‘Don’t Appear Evil’ Is Silicon Valley’s Credo
(Bloomberg) -- Over the past year, tech companies have taken some major steps to fix the workplace systems that silence victims of sexual harassment and assault. In chronological order: Last December, Microsoft ended forced arbitration in claims of sexual harassment and discrimination. In May, Uber and Lyft ended the policy in cases of sexual assault. And since the beginning of November, Google, Facebook, eBay and Square have all ended forced arbitration related to sexual harassment. Airbnb did the same and extended that change to discrimination cases as well.
Great news, right? Sounds like companies are taking action and leading the charge to make workplaces safer and more equitable.
Kind of, but not really. Microsoft's decision came days after Bloomberg reported on unsealed court docs about an intern's rape claim. Uber did the same after it was sued by 14 women who said they were assaulted or harassed as passengers and wrote an open letter asking to be freed from arbitration. Lyft, its rival, took the same steps hours later. Google revised its policy after 20,000 of its employees walked out over the company's handling of sexual misconduct, which prompted international coverage about their demands. Facebook echoed the change the next day. Square, Airbnb and eBay followed four days later, prompted in part by BuzzFeed News asking whether they would.
These are companies who for years had slogans such as, "Don't be evil" (or the updated version, "Do the right thing") and "Make the world more open and connected" (now "Bring the world closer together"). But these aren't the moves of companies doing the right thing or opening the world. These are moves made out of fear. That may not surprise some people, but it's worth repeating.
Companies act when they fear bad press or fear losing ground to their competitors. That can feel disheartening to advocates – shouldn’t they care about the principle? - but it can also be a useful tactic for pushing for more change. If a story picks up enough momentum, executives have to respond, usually publicly, and that means there’s a new motivation on the table: fear of appearing evil.
Even with the arbitration exemptions, there’s plenty more to push for. Google, for example, got a lot of coverage for ending its forced arbitration around sexual harassment cases. That’s just “window dressing” to look good, said Richard Hoyer, whose client Loretta Lee sued Google in February over sexual harassment she experienced from male co-workers who allegedly spiked her drink and hid under her desk.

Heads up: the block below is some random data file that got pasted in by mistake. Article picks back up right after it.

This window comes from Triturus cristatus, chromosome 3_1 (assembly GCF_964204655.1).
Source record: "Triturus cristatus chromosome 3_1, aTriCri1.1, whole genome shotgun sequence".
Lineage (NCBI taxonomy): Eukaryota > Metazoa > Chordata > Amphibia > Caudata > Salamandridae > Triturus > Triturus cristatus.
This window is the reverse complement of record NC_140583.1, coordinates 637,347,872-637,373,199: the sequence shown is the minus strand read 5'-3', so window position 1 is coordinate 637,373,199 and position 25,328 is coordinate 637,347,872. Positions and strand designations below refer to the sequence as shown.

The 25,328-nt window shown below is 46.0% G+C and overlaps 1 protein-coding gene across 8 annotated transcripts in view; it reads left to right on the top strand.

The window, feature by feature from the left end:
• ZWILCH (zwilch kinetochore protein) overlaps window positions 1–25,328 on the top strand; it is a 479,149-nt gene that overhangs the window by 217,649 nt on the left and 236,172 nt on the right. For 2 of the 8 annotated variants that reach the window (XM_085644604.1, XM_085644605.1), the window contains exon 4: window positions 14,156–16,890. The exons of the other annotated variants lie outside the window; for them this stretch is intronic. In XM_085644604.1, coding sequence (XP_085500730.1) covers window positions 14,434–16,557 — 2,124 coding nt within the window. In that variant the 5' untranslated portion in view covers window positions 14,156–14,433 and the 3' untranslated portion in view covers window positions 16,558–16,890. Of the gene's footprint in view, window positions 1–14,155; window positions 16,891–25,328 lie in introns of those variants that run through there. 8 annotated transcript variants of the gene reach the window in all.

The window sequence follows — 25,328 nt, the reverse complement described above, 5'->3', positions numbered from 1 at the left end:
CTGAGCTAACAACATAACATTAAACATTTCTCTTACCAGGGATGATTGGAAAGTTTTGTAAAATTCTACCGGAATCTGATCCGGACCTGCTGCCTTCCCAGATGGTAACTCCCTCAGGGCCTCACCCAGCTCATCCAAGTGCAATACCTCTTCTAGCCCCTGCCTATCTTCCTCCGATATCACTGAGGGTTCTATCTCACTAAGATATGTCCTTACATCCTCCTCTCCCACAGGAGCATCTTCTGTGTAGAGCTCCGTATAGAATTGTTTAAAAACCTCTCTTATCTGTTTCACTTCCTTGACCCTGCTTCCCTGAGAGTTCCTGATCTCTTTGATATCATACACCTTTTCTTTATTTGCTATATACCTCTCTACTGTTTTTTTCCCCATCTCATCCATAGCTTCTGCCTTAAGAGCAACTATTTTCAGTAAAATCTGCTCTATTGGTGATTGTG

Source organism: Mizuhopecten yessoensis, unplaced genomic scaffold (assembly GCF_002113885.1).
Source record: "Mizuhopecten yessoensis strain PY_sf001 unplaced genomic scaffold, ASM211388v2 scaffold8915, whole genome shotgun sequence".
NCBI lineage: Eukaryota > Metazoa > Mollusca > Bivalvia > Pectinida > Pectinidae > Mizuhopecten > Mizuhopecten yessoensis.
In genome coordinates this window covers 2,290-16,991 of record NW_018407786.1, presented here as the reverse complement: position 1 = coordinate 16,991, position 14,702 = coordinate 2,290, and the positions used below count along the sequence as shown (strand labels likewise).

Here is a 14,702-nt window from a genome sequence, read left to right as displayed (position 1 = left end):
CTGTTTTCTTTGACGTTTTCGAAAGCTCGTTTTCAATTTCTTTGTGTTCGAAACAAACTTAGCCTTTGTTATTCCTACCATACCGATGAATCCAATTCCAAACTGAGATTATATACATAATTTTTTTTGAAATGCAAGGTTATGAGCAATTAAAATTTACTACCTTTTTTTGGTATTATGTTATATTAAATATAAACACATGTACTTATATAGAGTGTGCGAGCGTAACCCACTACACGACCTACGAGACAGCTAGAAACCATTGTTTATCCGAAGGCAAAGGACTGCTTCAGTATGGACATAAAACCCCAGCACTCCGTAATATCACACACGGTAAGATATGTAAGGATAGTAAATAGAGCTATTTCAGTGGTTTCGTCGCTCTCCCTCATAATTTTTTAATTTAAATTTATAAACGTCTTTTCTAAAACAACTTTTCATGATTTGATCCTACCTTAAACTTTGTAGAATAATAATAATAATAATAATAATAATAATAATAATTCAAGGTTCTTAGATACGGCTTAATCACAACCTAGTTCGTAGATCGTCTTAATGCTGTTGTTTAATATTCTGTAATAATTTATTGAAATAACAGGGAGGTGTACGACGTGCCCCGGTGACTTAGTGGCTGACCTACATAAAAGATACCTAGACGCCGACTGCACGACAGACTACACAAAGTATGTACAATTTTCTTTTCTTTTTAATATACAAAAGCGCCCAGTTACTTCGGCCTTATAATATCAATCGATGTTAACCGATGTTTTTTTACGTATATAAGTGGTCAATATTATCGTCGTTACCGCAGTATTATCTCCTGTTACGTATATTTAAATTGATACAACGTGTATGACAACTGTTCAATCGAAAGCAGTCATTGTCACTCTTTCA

Hoyer said attorneys rarely take on cases that are just sexual harassment. Often, like Lee’s, they also include claims for discrimination, retaliation and wrongful termination. Any case like that would still be required to go to arbitration for those other claims, then could return to court for the harassment claims. “There's almost no sex harassment case that will ever see a day in court under Google's policy,” he said. “You wouldn’t want to go through the whole arbitration and finish it and then do another case on sex harassment. That makes no sense whatsoever. So realistically, there's no substance to their announcement.” Of the list of companies above, only Microsoft and Airbnb said they would also drop forced arbitration in discrimination cases – the rest kept it to sexual harassment only.
The window dressing hasn’t gone totally unnoticed. “Stop letting Google and other corporations control the narrative and stop praising them for doing the absolute least,” Kelly Ellis, a former Google software engineer suing the company for pay discrimination, wrote on Twitter. She’s right about the cause: whatever way the narrative changes, executives will be paying attention.
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